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Page 363
Suggested Citation:"Appendix I: Glossary." National Academies of Sciences, Engineering, and Medicine. 2023. Recycled Plastics in Infrastructure: Current Practices, Understanding, and Opportunities. Washington, DC: The National Academies Press. doi: 10.17226/27172.
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Page 363
Page 364
Suggested Citation:"Appendix I: Glossary." National Academies of Sciences, Engineering, and Medicine. 2023. Recycled Plastics in Infrastructure: Current Practices, Understanding, and Opportunities. Washington, DC: The National Academies Press. doi: 10.17226/27172.
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Page 364
Page 365
Suggested Citation:"Appendix I: Glossary." National Academies of Sciences, Engineering, and Medicine. 2023. Recycled Plastics in Infrastructure: Current Practices, Understanding, and Opportunities. Washington, DC: The National Academies Press. doi: 10.17226/27172.
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Page 365
Page 366
Suggested Citation:"Appendix I: Glossary." National Academies of Sciences, Engineering, and Medicine. 2023. Recycled Plastics in Infrastructure: Current Practices, Understanding, and Opportunities. Washington, DC: The National Academies Press. doi: 10.17226/27172.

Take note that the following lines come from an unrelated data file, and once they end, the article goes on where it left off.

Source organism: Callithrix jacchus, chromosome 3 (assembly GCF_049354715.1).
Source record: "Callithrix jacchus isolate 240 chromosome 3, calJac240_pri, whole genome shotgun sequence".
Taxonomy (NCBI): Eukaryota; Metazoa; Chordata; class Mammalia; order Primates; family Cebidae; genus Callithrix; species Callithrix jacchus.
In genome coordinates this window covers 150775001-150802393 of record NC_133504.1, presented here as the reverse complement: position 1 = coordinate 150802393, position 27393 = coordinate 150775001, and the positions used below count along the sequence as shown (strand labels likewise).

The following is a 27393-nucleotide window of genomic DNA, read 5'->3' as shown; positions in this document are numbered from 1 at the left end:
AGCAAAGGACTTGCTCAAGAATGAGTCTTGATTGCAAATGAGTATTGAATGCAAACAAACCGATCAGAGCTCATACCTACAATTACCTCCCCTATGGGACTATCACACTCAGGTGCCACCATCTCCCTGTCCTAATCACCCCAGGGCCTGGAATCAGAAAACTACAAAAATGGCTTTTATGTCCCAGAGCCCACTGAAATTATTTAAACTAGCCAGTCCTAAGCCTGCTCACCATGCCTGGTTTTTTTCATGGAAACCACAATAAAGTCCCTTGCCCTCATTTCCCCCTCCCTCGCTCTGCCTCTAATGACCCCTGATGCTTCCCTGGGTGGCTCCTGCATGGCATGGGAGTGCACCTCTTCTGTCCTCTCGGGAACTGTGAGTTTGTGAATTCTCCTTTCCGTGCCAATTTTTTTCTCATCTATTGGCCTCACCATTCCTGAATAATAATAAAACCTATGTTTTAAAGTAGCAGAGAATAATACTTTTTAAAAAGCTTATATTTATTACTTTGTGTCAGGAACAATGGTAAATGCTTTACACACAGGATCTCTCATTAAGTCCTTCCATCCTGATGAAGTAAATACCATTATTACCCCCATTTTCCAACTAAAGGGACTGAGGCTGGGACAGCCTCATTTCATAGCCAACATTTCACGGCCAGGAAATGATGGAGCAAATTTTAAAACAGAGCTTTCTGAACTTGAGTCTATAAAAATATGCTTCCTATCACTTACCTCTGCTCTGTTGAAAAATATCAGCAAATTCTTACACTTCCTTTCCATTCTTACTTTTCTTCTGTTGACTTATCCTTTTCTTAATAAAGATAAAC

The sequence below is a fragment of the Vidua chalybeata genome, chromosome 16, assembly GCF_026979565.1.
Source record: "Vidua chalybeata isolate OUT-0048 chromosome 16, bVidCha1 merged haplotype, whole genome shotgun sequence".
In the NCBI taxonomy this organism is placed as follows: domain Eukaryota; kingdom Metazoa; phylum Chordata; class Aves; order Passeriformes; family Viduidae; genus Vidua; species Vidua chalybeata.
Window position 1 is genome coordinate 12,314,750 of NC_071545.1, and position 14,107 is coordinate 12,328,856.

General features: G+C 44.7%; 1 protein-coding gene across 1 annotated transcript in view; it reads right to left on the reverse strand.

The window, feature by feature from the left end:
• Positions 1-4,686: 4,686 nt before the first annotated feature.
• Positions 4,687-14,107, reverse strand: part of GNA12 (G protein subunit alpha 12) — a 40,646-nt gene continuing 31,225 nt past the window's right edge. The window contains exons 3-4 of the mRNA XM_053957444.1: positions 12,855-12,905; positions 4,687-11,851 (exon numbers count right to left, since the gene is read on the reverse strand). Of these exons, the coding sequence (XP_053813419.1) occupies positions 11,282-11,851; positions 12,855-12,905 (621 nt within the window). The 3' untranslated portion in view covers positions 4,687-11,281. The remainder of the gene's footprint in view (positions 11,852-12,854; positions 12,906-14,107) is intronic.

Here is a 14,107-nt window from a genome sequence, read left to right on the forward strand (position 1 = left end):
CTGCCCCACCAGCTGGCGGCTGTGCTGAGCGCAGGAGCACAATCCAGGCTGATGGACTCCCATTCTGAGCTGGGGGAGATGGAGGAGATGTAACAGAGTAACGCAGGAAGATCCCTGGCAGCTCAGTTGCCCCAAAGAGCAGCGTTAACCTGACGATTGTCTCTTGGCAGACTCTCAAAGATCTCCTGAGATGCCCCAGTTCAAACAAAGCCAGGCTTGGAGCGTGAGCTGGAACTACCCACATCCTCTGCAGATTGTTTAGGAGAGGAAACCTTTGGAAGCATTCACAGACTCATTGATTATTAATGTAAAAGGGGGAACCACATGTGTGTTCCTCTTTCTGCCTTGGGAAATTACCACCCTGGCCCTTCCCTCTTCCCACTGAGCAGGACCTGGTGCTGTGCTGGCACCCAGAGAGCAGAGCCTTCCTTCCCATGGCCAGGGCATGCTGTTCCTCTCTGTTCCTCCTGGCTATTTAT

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Page 366

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Appendix I Glossary Closed-loop recycling: Recycling a product into the same type of product, for example, if plastic water bottles are recycled into new plastic water bottles. Dry method: Method in which recycled plastics are added directly into an asphalt mixture as either aggregate replacement, mixture modifier, binder modifier, or a combination thereof [as defined in NCHRP Project 9-66 Interim Report]. Infrastructure: The basic, large-scale physical facilities and networks (e.g., roads, ports, airports, electric transmission lines supplies, drinking water and wastewater systems, buildings, and electric transmission systems) needed to enable, sustain, and enhance society [derived from ASCE 2018]. Material Recovery Facility: Solid-waste management plant that processes recyclable plastics waste to sell to manufacturers as raw materials for new products [adapted from Encyclopedia Britannica]. Microplastics: Plastics waste less than 5 mm in diameter [adapted from NOAA 2021]. Mixed Plastics: Plastic products that are not of a single resin/polymer type and therefore require further sorting, cleaning, and processing before they can be used in future manufacturing [adapted from presentation from Ross Guppy and Filippo Giustozzi to the Committee]. Open-loop recycling: Recycling a product into a different type of product, for example, if plastic water bottles are recycled into storm water pipes. Plastics: Synthetic polymers made from petroleum products and other natural sources. 363